• The process is the most accurate in dense locations – cities – where there are high numbers of landmarks. However, cities also have the highest number of potential IP locations.
  • Many companies today are moving their servers offsite, creating fewer local landmarks to use as geographical markers.
  • Internet service providers and companies such as Google already have anonymized IP geographic data they can sell.
  • Individuals can create random ping delays, distorting estimated distances.
  • Technology is available to mask an IP address.

About the Author

Kathleen Hickey is a freelance writer for GCN.

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Reader Comments

Mon, Aug 12, 2013 Reece

will this software be available to the public? for instance i help run a suicide prevention blog and having this software would mean being able to call the emergency services if someone was in immediate danger please write back to me when you know Reece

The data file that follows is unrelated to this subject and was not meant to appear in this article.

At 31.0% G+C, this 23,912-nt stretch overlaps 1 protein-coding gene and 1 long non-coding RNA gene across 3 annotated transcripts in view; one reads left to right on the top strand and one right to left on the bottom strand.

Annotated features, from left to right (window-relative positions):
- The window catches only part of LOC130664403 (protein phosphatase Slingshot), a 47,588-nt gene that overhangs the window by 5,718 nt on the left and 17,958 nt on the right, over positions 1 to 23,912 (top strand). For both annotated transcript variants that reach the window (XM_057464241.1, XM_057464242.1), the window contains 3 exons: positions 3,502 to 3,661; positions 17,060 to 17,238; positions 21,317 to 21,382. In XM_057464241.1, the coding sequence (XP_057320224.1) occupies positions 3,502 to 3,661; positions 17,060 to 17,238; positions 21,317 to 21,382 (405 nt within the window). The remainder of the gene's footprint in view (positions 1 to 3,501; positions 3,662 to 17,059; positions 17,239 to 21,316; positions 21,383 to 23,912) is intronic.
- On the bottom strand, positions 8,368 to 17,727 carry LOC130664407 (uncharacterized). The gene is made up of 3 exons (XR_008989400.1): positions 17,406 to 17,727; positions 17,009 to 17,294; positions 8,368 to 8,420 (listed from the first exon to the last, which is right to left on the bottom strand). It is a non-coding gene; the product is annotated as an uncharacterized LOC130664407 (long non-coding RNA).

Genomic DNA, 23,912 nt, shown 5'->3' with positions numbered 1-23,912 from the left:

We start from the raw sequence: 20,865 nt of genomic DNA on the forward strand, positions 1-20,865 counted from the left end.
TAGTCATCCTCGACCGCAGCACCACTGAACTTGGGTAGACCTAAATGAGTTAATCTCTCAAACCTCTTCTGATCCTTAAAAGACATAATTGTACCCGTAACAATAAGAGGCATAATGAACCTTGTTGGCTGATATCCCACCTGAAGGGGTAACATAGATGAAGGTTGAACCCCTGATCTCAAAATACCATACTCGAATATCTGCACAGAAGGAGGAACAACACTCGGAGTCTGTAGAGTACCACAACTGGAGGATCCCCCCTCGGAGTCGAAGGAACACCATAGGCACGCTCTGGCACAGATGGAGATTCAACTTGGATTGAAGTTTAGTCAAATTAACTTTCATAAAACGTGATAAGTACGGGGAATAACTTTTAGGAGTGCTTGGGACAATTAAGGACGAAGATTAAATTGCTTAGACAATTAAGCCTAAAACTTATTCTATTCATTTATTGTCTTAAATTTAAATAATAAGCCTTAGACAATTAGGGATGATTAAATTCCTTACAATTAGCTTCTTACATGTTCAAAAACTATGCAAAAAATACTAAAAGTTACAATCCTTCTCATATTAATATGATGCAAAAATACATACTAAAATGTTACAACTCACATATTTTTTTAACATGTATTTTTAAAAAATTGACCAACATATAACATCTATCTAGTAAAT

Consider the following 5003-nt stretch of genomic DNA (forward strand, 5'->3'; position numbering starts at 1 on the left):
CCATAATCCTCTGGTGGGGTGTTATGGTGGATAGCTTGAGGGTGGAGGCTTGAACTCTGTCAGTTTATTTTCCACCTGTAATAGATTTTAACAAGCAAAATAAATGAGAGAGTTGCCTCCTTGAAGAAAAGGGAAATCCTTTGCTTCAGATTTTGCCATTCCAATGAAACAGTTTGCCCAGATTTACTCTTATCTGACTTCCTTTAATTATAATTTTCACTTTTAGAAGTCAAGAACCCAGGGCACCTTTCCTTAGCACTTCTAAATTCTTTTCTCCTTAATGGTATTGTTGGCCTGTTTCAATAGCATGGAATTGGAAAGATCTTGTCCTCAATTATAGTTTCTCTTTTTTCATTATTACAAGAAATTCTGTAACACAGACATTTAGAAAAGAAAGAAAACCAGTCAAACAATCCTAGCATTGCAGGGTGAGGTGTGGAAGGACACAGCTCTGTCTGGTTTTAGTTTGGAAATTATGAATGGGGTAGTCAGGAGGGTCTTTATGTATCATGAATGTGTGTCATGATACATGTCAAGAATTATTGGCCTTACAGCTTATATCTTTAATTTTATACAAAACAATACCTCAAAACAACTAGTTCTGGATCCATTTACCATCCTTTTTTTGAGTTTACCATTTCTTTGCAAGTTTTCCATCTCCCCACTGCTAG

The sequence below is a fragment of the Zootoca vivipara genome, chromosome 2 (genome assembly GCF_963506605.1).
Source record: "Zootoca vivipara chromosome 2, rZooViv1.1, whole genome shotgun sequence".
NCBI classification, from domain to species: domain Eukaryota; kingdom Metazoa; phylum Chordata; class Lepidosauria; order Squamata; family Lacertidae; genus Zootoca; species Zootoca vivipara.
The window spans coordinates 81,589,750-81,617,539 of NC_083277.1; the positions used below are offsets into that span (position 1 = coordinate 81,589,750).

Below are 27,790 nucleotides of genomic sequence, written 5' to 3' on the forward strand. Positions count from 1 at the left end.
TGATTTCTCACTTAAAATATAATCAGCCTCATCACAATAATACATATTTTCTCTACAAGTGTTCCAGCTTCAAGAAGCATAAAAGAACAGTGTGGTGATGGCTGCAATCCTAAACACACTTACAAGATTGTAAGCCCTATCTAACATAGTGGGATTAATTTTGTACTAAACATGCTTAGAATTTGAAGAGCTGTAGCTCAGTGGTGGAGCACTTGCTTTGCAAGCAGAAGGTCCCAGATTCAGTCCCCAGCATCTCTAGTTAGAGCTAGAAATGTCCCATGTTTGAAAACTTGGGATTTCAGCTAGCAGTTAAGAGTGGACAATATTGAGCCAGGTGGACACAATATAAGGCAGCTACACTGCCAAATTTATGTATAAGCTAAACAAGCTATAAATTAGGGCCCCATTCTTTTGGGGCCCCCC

Thu, Apr 28, 2011 Clarence Indiana

This hype over "geolocation" via IP or even cell phone triangulation/GPS is nothing more than "birth certificate" fishing! I'm pretty sure my home land line phone has a street address attached to the number! You mean if I call someone and make a threat or a misguided rant over a political issue I'm unhappy with someone from the government could find out where I live!!?! The horrors!!

Wed, Apr 27, 2011 The Shrimper

Another great illustration of our collective stupidity in the misguided interest of the public "right to know". Let's be sure we continue to telegraph to terrorists and others who wish us harm and destruction our abilities to track and find them. Maddening.